Disney Says Christmas Shows Bring Gifts to Advertisers

Brands using holiday themes see boosts in sales
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With Christmas just 75 days away, the Disney Media Networks has produced a study that finds that advertising in holiday-themed programming is effective, especially for brands that use seasonal themes.

According to Disney’s research, 61% of consumers said they prefer advertising seen in holiday programs because the programming is seen as more uplifting. This was particularly true among parents, members of generation Z and millennials.

The survey also found that 54% of consumers said they pay more attention to advertising in holiday programs.

One in two respondents said they were more likely to purchase products seen in holiday programs. Among fans of Disney Media Networks, there was a 25% lift in the likelihood of products being purchased.

Disney Media Networks fans outspend the average consumer on holiday gives by 30% and their spending levels are increasing 11% faster than the average consumer.

The study found that 51% said they were influenced by TV advertising, with a 20% lift among Disney Media Network fans.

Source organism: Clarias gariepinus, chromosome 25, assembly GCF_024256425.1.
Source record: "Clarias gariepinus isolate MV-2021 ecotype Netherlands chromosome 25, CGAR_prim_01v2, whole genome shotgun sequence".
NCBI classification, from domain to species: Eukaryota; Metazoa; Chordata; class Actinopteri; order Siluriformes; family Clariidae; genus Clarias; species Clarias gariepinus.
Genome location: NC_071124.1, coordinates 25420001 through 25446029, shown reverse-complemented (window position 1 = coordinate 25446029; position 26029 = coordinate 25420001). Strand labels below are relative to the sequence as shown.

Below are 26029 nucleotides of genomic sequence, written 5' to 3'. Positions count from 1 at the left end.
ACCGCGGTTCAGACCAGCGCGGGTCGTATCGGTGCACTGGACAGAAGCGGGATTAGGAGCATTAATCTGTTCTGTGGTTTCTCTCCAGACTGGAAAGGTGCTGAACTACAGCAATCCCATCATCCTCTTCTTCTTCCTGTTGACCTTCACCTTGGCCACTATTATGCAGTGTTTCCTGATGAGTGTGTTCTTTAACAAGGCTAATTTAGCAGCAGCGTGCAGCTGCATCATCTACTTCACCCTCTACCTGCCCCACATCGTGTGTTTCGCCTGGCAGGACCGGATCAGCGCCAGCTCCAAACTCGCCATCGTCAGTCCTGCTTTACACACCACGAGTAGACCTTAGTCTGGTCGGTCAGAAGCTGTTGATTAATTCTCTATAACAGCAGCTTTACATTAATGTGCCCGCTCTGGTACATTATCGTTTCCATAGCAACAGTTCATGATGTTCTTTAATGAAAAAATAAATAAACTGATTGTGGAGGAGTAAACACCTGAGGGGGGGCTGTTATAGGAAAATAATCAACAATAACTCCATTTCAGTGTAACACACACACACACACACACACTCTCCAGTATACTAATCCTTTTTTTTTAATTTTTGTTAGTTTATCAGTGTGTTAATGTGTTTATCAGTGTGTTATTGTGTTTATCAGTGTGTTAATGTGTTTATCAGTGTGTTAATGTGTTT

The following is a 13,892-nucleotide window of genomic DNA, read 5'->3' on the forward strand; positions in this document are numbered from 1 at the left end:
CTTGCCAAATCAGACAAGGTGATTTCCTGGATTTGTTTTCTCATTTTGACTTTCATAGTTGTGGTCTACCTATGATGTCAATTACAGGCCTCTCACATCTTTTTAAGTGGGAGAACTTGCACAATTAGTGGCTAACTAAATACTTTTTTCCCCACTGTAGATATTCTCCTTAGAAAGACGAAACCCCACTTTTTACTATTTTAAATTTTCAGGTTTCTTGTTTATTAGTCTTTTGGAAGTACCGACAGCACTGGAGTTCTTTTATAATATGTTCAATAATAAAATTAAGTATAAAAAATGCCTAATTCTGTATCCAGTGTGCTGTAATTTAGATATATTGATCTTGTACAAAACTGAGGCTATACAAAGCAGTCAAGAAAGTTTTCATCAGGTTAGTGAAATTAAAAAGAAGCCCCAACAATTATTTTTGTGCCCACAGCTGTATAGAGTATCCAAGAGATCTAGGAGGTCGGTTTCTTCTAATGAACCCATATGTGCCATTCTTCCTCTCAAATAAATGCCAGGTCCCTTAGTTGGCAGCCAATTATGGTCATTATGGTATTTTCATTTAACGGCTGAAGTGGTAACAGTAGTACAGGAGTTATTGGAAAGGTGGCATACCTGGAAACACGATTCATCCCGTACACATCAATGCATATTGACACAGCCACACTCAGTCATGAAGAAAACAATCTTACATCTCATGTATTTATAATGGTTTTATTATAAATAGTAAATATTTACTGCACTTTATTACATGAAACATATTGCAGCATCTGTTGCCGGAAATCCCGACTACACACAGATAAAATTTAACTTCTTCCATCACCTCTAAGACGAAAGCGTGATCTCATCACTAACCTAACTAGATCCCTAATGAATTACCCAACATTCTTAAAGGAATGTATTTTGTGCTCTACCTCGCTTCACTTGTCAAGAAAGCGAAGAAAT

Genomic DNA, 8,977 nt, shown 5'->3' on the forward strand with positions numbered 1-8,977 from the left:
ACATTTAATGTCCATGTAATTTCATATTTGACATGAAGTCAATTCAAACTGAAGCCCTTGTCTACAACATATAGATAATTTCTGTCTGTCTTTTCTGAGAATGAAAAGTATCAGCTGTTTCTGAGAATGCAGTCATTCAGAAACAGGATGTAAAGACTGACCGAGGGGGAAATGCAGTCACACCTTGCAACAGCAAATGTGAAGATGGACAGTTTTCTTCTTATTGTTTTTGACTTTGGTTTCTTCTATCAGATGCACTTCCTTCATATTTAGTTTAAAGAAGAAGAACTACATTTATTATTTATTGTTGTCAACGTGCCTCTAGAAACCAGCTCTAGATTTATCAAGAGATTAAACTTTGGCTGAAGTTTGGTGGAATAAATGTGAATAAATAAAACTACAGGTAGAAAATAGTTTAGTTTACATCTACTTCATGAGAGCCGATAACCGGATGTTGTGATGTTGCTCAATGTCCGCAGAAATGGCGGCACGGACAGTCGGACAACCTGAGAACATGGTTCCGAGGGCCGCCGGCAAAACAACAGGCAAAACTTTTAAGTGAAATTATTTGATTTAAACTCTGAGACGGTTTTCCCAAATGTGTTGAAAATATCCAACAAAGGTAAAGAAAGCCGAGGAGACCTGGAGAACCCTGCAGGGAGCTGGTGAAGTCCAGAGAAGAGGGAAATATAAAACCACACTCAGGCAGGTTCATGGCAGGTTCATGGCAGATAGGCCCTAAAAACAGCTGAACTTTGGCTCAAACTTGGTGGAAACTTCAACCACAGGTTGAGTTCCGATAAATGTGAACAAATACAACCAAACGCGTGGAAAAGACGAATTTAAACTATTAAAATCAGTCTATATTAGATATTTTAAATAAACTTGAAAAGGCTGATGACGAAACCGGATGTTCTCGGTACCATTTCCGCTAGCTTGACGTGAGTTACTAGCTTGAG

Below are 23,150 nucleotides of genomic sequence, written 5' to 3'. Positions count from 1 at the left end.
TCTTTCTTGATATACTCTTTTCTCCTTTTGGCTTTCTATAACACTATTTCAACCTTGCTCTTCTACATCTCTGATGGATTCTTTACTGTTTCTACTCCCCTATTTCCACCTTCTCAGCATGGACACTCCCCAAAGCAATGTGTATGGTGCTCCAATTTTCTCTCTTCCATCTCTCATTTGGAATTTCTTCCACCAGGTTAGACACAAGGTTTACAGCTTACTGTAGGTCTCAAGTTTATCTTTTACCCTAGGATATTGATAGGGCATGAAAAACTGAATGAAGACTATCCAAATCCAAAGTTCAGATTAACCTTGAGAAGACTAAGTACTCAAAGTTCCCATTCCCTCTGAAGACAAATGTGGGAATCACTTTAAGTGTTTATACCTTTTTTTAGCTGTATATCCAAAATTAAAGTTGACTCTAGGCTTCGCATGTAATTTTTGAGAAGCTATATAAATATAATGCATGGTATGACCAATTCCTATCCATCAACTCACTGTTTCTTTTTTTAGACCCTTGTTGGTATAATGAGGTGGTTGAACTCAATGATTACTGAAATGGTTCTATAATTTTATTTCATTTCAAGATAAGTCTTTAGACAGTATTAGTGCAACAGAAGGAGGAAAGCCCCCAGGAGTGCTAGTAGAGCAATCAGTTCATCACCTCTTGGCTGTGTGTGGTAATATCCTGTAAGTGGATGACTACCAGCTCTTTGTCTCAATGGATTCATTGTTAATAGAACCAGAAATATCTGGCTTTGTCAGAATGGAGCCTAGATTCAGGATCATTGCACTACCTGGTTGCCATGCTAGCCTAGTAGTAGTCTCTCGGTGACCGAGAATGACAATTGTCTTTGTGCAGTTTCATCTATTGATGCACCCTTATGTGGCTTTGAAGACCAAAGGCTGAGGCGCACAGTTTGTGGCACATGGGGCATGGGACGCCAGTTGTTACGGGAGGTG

One company that used a holiday-themed initiatives for its brands saw a 20% lift in purchases and a 20% increase in website visits, the report said.

Conveniently, the report notes that Disney Advertising Sales will help clients build custom creative programs.

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The report also touts Disney’s 25 Days of Christmas, which has outgrown the Freeform cable network and spread to other parts of the Disney empire, as the No. 1 media brand during the holidays. No. 2 was Netflix and No. 3 was Hallmark Channel’s Countdown to Christmas.

The data was part of a report called "A User’s Guide to the Winter Holiday,” which looks at role of media, family and the effectiveness of advertising during the Christmas season.

Three sets of data was gathered in creating the report. Phase one was comprised of desk interviews with holiday experts being interviewed. Phase two was a national survey of 4,000 respondents. In phase three, in home interviews were conducted with more than 20 families.

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